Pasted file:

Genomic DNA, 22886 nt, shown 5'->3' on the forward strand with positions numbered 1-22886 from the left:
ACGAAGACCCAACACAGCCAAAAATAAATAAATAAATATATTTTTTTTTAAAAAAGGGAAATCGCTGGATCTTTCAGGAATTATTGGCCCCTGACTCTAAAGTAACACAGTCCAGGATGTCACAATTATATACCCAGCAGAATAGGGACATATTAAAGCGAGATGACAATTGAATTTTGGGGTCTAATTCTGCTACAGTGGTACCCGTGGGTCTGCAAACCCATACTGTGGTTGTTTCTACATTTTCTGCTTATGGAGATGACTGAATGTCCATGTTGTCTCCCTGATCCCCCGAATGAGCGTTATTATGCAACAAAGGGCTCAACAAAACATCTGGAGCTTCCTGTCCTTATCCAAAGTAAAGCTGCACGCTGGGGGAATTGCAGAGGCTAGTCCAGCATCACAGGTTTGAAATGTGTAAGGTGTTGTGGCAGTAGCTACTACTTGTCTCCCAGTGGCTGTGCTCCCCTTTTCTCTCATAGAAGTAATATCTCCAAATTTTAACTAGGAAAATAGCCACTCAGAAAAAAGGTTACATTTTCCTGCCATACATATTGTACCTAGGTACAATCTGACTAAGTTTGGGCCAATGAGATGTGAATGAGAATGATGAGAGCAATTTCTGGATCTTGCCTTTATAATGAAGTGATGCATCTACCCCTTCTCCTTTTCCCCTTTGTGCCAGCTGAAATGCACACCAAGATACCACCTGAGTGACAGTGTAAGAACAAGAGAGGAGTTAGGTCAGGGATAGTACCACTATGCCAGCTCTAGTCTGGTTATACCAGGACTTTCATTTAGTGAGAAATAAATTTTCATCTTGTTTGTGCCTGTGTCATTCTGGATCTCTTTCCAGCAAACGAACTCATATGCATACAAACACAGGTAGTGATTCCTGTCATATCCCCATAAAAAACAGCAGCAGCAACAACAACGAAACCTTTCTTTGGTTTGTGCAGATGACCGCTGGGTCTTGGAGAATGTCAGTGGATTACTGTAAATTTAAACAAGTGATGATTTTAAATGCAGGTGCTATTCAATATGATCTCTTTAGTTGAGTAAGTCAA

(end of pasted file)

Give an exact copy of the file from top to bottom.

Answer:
Genomic DNA, 22886 nt, shown 5'->3' on the forward strand with positions numbered 1-22886 from the left:
ACGAAGACCCAACACAGCCAAAAATAAATAAATAAATATATTTTTTTTTAAAAAAGGGAAATCGCTGGATCTTTCAGGAATTATTGGCCCCTGACTCTAAAGTAACACAGTCCAGGATGTCACAATTATATACCCAGCAGAATAGGGACATATTAAAGCGAGATGACAATTGAATTTTGGGGTCTAATTCTGCTACAGTGGTACCCGTGGGTCTGCAAACCCATACTGTGGTTGTTTCTACATTTTCTGCTTATGGAGATGACTGAATGTCCATGTTGTCTCCCTGATCCCCCGAATGAGCGTTATTATGCAACAAAGGGCTCAACAAAACATCTGGAGCTTCCTGTCCTTATCCAAAGTAAAGCTGCACGCTGGGGGAATTGCAGAGGCTAGTCCAGCATCACAGGTTTGAAATGTGTAAGGTGTTGTGGCAGTAGCTACTACTTGTCTCCCAGTGGCTGTGCTCCCCTTTTCTCTCATAGAAGTAATATCTCCAAATTTTAACTAGGAAAATAGCCACTCAGAAAAAAGGTTACATTTTCCTGCCATACATATTGTACCTAGGTACAATCTGACTAAGTTTGGGCCAATGAGATGTGAATGAGAATGATGAGAGCAATTTCTGGATCTTGCCTTTATAATGAAGTGATGCATCTACCCCTTCTCCTTTTCCCCTTTGTGCCAGCTGAAATGCACACCAAGATACCACCTGAGTGACAGTGTAAGAACAAGAGAGGAGTTAGGTCAGGGATAGTACCACTATGCCAGCTCTAGTCTGGTTATACCAGGACTTTCATTTAGTGAGAAATAAATTTTCATCTTGTTTGTGCCTGTGTCATTCTGGATCTCTTTCCAGCAAACGAACTCATATGCATACAAACACAGGTAGTGATTCCTGTCATATCCCCATAAAAAACAGCAGCAGCAACAACAACGAAACCTTTCTTTGGTTTGTGCAGATGACCGCTGGGTCTTGGAGAATGTCAGTGGATTACTGTAAATTTAAACAAGTGATGATTTTAAATGCAGGTGCTATTCAATATGATCTCTTTAGTTGAGTAAGTCAA